That's a hell of a question as I'd never thought of it in terms of power. For me, fiction is something we do to try and make sense of reality, parceling bits of it up to top and tail it and make sense of the random continuum. I suppose that's part of why I write - because it enables me to have that, and to have control - and that's where the power comes in, I guess. I control this world. Added to that is also the feeling you get when someone likes what you do - you've affected them in some way, someone you've never even met. That's a power of sorts.

What did you learn about yourself, and what may the readers learn, from Fragmented Fears?

So far I've been learning about thinking outside the box and about new ways of approaching ideas, which is challenging. I've also learned about a few things that scare me on a very primal level - it's no coincidence that there are a lot of birds in this. I don't think I've considered what any readers may learn - my primary function is to provide an entertaining read, in whatever way, as this is what I look for in a story first and foremost. Perhaps they may learn what frightens them and what doesn't on some levels, and also perhaps something about their own thought process as they try to work out what the hell is going on!

Is Fragmented Fears scary? What is it like trying to scare in Fragmented Fears?

Scary is an interesting word - is it shock, fear, unease at something that disturbs, or all of those? I think I'm trying for something that encompasses that, and in so doing I am looking at the things that do that for me. Do they do that for others? I'm not sure, but I would like to think it touches a few nerves. That's why horror is so hard to do, and why a lot of the time the visceral shock approach works best - it hits hard and immediate. I've put a bit of that in there, but also gone for a subtler approach. I'm old enough to have grown up watching the likes of Hammer and Amicus on TV, and read a lot of old ghost story anthologies as a child, so have a fondness for that approach. It struck me that I called my policeman character Maitland, which was a favorite character name for Amicus' producer Milton Subotsky - I didn't realize this until a couple of days after! As for trying to scare - it's an odd one in that you can only really scare yourself and guess at what may scare others. I hope I'm succeeding, but it's not for me to say.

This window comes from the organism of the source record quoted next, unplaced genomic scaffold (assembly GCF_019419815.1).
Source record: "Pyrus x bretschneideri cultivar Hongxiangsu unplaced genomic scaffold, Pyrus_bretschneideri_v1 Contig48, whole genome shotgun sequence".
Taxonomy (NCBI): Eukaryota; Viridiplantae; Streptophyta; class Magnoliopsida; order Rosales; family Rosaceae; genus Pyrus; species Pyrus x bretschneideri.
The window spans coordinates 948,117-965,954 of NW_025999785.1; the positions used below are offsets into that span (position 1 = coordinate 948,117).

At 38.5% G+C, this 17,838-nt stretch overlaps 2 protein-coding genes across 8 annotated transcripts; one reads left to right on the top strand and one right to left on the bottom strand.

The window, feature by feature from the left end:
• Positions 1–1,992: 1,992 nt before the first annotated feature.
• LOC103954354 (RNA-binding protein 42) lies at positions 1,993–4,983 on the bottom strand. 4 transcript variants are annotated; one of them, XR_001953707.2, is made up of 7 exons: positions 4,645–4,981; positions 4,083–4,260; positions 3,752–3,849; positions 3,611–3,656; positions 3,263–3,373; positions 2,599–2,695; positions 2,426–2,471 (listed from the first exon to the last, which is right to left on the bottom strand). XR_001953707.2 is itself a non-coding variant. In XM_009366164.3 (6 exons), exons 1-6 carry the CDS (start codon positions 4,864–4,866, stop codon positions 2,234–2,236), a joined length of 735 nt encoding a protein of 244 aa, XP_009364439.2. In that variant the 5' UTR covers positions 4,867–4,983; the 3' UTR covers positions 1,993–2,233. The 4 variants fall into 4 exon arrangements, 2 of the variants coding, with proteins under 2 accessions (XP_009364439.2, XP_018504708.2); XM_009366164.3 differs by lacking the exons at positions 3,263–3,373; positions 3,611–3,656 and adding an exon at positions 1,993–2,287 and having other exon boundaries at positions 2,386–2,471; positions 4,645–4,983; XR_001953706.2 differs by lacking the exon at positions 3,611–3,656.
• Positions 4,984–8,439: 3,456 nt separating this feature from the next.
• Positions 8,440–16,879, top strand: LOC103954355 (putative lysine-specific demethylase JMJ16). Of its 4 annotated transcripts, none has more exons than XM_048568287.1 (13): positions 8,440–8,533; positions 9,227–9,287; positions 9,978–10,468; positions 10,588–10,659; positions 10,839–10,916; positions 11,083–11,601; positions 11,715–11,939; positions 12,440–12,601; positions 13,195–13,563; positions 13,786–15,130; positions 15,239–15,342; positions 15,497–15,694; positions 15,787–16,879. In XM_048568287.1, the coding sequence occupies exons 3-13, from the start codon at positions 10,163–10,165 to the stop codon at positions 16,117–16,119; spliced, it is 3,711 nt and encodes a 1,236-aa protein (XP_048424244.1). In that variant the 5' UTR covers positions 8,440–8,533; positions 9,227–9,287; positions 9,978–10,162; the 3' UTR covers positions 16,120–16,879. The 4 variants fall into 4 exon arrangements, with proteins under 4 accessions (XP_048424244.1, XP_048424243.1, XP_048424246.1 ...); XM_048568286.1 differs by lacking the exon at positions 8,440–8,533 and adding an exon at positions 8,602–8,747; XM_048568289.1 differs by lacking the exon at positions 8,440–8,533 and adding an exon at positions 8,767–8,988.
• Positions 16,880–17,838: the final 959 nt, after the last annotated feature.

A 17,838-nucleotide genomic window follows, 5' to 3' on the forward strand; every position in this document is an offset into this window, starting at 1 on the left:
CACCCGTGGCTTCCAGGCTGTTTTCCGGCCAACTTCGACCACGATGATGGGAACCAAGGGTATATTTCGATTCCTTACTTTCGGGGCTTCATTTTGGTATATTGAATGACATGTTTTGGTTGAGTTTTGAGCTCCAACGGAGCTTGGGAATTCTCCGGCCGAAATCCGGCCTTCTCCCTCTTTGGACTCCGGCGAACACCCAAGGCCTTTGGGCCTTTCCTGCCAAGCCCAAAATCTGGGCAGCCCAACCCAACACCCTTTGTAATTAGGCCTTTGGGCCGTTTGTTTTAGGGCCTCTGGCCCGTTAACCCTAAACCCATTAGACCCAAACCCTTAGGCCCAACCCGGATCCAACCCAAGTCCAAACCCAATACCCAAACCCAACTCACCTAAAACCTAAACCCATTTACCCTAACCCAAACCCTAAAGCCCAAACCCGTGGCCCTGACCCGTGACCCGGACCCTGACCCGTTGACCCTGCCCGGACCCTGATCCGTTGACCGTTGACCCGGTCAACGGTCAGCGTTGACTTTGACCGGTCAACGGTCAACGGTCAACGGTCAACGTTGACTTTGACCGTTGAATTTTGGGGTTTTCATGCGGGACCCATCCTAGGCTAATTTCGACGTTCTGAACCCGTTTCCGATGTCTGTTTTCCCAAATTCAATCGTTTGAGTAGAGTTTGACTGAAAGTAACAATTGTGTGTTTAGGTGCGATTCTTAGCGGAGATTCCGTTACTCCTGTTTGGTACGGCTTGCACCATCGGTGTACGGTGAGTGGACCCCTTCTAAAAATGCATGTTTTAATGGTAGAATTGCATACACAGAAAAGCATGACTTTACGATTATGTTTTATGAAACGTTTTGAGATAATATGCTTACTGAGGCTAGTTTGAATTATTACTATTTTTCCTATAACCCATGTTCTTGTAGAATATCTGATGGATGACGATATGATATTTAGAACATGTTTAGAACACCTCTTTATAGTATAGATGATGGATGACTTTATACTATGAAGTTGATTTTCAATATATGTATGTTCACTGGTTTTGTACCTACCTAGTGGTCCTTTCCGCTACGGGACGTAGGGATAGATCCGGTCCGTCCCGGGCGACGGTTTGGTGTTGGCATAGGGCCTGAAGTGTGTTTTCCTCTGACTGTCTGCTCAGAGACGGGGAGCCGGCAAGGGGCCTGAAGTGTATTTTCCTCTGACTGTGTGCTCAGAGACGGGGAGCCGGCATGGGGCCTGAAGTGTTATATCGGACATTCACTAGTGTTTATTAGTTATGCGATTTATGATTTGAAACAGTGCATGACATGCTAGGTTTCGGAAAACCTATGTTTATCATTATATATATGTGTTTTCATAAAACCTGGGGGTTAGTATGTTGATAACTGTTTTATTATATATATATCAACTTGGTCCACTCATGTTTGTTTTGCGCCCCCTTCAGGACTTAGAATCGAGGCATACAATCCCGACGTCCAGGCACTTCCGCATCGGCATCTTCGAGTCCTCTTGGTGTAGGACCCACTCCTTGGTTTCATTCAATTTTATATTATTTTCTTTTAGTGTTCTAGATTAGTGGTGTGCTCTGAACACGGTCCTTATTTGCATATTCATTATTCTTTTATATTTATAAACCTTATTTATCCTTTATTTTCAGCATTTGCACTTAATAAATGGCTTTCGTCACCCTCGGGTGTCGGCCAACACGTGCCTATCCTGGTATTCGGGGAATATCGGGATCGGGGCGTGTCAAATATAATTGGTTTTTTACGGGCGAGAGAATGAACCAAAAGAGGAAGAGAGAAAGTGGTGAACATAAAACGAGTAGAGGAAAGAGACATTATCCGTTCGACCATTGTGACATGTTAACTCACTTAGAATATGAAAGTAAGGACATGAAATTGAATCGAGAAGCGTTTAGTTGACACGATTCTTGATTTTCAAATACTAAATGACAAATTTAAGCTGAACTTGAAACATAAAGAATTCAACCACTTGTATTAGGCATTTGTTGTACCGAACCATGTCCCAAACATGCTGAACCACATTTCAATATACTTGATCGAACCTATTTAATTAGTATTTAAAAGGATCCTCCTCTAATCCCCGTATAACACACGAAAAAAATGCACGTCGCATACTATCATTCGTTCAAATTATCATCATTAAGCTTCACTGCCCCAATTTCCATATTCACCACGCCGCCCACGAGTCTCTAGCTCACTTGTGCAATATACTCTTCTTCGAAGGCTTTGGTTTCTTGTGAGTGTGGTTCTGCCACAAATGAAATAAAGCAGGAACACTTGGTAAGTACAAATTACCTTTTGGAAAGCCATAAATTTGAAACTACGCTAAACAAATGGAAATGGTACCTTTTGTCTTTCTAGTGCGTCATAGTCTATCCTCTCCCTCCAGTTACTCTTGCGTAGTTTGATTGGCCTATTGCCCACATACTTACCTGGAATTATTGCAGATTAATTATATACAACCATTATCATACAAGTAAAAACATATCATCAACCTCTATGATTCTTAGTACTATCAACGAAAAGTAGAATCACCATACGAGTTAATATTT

Where can readers go to find out more about your writings?

For FF, there's the twitter (@fragmentedfears) and the blog (www.fragmentedfears.wordpress.co.uk). Eventually I would like to put the both into e-book, probably with some editing and some additional sections. Long term, to carry it into other media if there is the interest. But for now, away from the commercial demands of writing as work, it's nice just to write the blog and the tweets and reveal things gradually, as an end in themselves.

As regards my other work, I prefer at this point to keep that apart, for the reasons mentioned at the beginning. I also had this thing that I wanted to experiment and see how much interest I could inspire with no reference points as a writer, just from the words, and from having no contacts to import into a blog or twitter. I post Mon-Fri, and today is only my 21st posting day, so it's been fascinating see who has picked it up from the ether, so to speak.